Looking at the roster, I am not surprised that there are few MLS players; defensively, it is all about tactical cohesion, concentration and proven ability to handle players 1v1. The defenders chosen, with the exception of Specter are competent at all 3 and strong in at least 1 (Specter seems to lack concentration and could be more tactically aware, his last game for West Ham was, to be polite, not his best.) I think Bocenegra is too slow and that will get exposed when the US plays better opponents than CONCACAF has to offer. For now he manages to cope by being smart, his savvy might prolong his Nats career longer, particularly if Wynne and some other quick players are back with him. Up front, I am not impressed with the choices, but going back 7 years, the only really strong forward was McBride, Donavon gets his chances by being quick against weaker opposition, Twellman manages to play well from time to time and you cannot question his courage, but he has failed to deliver outside MLS.

    Anyone who claims the MLS is on par with the Mexican league, or ligue Un, or …, you have just not been paying attention. The MLS teams struggle to get even a tie against Mexican opponents. Stern John ripped through MLS, and was only a decent striker in the premiership. Altidore and Adu were treated like stars in the MLS yet struggle to get in games in Europe, but they are still just babies, we’ll see in 3 or 4 years. Edu who was a star in MLS is just beginning to get playing time at Rangers. Donavon did OK in his last stint in Germany, but was not invited to stay. Beasley was a very good MLS player and did well in Holland, but is struggling in Scotland. Bradley, still only 21, did well for the Metros, became a star in Holland and is a team leader on a weak Bundesliga team, he is one player who did not miss a beat when he went to europe and he has continued to improve.

    For players to improve, they must play with and against competition that challenges them and they must be held accountable for their performance. Right now, that level of competition is not found in the MLS. Furthermore, when was the last time an MLS player was reviled in the press for having a bad game. A defender in the Premiership who commits a blunder that leads to a goal (or even a realistic opportunity for the opposition) will have the opportunity to view that gaffe multiple times in the evening TV news, will see his talent, courage, commitment and intellect berated the following day in the press and will count himself fortunate if it is only his soccer talent that is disparaged. There is no where near the pressure to deal with in the MLS as is the norm elsewhere. That pressure may not always be a good thing, but it does separate those who can deal with it from those who cannot.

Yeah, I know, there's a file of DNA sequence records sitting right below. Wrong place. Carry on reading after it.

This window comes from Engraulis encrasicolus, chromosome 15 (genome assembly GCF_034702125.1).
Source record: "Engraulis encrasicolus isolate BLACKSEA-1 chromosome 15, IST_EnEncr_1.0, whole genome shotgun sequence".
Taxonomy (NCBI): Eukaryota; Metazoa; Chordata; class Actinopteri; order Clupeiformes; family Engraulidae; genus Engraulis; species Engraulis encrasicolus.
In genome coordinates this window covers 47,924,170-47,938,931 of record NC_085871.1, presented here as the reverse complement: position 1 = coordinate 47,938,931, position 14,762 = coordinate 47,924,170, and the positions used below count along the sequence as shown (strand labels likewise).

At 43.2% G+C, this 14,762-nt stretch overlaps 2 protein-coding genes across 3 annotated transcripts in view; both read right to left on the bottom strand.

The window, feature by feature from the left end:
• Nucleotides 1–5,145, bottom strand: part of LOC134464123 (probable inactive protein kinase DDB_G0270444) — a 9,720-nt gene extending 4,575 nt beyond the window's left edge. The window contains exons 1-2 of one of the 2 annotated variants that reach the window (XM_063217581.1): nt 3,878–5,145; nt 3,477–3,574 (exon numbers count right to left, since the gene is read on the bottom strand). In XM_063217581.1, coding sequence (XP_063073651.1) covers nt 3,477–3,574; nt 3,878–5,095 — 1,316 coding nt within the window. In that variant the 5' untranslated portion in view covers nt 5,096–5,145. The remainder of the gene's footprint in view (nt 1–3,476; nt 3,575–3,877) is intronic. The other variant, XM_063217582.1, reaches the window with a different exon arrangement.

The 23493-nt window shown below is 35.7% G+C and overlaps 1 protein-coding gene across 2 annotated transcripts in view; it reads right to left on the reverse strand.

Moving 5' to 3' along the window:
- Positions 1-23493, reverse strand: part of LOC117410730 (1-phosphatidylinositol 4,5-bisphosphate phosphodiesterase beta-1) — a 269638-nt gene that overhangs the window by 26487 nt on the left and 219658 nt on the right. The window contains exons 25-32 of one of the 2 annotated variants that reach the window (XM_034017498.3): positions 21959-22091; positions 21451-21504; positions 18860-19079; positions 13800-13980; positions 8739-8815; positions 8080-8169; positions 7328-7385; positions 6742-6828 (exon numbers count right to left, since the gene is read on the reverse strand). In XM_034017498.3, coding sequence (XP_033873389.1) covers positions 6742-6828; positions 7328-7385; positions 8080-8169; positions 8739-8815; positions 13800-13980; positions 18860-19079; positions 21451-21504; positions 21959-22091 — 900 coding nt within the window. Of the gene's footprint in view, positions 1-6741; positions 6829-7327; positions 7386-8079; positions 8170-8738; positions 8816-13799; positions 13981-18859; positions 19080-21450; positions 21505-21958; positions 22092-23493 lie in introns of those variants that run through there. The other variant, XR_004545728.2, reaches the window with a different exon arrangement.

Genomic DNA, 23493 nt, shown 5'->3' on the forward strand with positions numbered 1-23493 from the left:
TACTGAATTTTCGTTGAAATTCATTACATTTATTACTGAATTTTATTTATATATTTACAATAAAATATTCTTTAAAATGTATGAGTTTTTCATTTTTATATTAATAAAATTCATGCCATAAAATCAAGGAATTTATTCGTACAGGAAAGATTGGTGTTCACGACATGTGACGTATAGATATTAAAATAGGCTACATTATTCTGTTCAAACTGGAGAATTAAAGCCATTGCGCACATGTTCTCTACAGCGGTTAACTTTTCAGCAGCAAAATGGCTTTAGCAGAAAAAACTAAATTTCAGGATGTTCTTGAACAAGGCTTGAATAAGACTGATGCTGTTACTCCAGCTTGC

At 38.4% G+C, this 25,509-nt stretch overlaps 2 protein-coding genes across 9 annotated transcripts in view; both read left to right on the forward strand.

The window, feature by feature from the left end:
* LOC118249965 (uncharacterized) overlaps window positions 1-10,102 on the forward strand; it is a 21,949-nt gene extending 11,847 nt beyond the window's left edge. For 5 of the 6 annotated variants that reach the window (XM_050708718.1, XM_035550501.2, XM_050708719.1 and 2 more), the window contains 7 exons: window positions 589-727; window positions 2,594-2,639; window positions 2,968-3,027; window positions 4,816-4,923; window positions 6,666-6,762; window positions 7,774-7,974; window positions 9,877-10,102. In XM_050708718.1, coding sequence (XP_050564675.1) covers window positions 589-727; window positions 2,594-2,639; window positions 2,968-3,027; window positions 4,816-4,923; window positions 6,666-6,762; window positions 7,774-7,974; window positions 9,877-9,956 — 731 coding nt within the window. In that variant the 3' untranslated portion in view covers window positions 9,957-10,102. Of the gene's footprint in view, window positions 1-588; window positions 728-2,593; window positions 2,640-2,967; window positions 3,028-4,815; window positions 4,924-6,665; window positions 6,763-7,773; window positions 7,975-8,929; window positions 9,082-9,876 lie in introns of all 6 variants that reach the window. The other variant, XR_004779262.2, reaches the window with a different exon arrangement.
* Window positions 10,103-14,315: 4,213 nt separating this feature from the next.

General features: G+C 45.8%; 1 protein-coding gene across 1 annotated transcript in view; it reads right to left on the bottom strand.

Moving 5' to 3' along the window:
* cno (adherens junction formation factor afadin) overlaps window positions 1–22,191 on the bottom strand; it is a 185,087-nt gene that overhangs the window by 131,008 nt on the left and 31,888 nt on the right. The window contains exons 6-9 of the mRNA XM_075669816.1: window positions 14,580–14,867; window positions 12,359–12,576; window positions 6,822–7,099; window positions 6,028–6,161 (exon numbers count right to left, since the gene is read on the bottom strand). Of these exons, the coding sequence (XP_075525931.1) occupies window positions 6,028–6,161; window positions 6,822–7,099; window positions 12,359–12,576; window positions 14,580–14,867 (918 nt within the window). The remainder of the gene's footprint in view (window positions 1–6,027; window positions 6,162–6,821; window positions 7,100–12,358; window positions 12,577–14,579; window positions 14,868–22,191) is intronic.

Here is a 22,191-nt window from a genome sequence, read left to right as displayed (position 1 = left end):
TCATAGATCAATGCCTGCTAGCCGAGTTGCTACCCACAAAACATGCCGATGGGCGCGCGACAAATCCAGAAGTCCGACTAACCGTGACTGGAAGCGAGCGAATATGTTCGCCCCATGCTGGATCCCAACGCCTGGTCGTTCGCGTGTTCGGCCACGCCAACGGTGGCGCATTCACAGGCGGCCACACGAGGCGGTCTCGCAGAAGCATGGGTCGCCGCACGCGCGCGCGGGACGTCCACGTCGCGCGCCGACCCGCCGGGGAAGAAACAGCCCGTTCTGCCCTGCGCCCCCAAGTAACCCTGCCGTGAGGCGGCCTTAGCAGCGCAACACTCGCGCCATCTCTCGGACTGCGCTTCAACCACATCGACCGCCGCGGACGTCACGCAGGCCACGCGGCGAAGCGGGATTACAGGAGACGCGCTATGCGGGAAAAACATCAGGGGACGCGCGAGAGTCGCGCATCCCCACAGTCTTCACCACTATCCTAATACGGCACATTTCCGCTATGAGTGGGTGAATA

24. AVR says:

    Bradley’s hands are tied totally by MLS idiotic scheduling.

    The problem is the league doesn’t develop the kind of players who can react under pressure situations like they do in Mexico or Europe. Sadly in MLS results don’t matter as much and guys don’t ever have to really be held accountable when they make mistakes in the press or even on the pitch. Half the league makes the playoffs and since parity reigns you can drop a ton of points and still win the conference.

    While MLS helped get the US team to a certain point, the league’s quality has not kept up with the development of the American player in general. MLS has improved but the American player has improved more rapidly and needs to get overseas quicker. Just my two cents.

  25. Lawerence says:

    I don’t think Bradley has a choice. MLS just isn’t developing players like it used to. Additionally, we need guys who can turn around and play consistently. Too often MLS guys are inconsistent.

    About the training techniques mentioned above the lack of consistency is a problem.

    Stern John is a good example. Also how about Mammadou Diallo, Damani Ralph and Carlos Ruiz? These guys similarly ripped through MLS and either struggled in Europe or never made it to Europe.

    John scored almost a goal a game in MLS. 47 goals in 55 games.

    Juan Pablo Angel scored a goal once every four games on average for Villa and has scored 37 goals in 52 games in MLS and the Open Cup.

  26. EJ sucks 2 says:

    Cooper and Jozy haven’t proven themselves because they haven’t been given enough chances. Give them a chance. If they had as many games as EJ, I guarantee they would have scored as many or more goals. I think when we finally play Egypt, Italy and Brazil in the summer, Bradley will realize that his strict defensive strategy that includes sub par “tactical” strikers won’t work. He needs a forward that will spice things and create some tension. EJ won’t do that or at least no longer has the confidence to do it.
    Bradley’s strategy works now against concacaf teams, but it won’t pose a big threat to the big dogs around the world. Remember in 02 WC, we did well because we took a chance with some young and unproven kids (donovan and beasley). There are two more that deserve a chance too.